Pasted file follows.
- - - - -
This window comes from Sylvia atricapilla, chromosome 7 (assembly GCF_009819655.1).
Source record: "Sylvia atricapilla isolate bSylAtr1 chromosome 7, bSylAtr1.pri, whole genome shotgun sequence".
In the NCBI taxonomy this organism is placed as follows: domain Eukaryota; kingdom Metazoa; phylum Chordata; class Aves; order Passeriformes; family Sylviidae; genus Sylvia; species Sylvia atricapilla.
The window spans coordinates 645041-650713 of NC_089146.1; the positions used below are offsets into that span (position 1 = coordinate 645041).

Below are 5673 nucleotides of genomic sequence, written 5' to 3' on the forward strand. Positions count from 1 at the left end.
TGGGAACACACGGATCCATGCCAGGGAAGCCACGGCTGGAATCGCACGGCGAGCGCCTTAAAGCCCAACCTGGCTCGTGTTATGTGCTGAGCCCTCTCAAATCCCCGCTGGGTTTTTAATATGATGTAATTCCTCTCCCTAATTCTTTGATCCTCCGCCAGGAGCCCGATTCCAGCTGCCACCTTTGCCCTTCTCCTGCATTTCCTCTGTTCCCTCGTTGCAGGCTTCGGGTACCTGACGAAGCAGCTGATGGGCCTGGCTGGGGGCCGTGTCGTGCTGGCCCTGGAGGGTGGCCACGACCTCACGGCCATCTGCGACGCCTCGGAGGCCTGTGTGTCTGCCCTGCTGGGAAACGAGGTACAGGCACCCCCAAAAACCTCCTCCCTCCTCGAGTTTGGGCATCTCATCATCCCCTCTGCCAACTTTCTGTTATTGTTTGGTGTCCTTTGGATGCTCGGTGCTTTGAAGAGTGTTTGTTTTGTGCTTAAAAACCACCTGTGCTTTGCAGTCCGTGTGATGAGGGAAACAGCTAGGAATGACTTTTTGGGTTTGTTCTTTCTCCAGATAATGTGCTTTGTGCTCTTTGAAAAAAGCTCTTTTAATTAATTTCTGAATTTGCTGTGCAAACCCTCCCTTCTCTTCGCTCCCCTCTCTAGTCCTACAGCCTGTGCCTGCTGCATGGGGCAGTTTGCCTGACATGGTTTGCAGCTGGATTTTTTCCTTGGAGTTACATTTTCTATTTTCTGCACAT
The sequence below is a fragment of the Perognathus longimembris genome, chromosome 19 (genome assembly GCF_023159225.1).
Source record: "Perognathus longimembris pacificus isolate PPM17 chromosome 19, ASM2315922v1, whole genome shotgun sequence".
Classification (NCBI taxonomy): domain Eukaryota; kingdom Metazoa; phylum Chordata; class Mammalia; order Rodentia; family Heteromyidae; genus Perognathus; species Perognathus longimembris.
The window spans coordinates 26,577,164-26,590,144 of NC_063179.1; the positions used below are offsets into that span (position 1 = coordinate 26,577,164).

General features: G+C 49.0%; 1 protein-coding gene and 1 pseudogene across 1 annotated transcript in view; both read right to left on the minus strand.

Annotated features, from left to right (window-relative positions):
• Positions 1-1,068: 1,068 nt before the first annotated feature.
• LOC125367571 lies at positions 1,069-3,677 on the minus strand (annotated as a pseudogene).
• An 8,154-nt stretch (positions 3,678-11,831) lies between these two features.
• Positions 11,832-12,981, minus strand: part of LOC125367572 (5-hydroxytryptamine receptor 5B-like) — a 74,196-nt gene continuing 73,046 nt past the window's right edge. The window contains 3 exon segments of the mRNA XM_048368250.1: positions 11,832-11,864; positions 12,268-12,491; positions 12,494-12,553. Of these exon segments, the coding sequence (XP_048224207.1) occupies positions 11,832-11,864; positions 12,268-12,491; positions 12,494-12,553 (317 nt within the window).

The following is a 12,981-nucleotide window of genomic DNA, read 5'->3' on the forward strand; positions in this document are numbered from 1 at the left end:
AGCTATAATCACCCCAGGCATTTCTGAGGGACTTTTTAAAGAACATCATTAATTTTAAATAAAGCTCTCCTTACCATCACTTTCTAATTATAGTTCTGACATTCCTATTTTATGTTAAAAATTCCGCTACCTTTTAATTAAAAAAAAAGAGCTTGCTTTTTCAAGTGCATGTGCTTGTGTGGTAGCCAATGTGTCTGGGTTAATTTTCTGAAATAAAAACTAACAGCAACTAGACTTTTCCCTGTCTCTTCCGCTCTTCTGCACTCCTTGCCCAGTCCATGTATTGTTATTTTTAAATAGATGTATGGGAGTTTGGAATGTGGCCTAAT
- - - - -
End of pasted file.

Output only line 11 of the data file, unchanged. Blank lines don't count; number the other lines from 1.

General features: G+C 49.0%; 1 protein-coding gene and 1 pseudogene across 1 annotated transcript in view; both read right to left on the minus strand.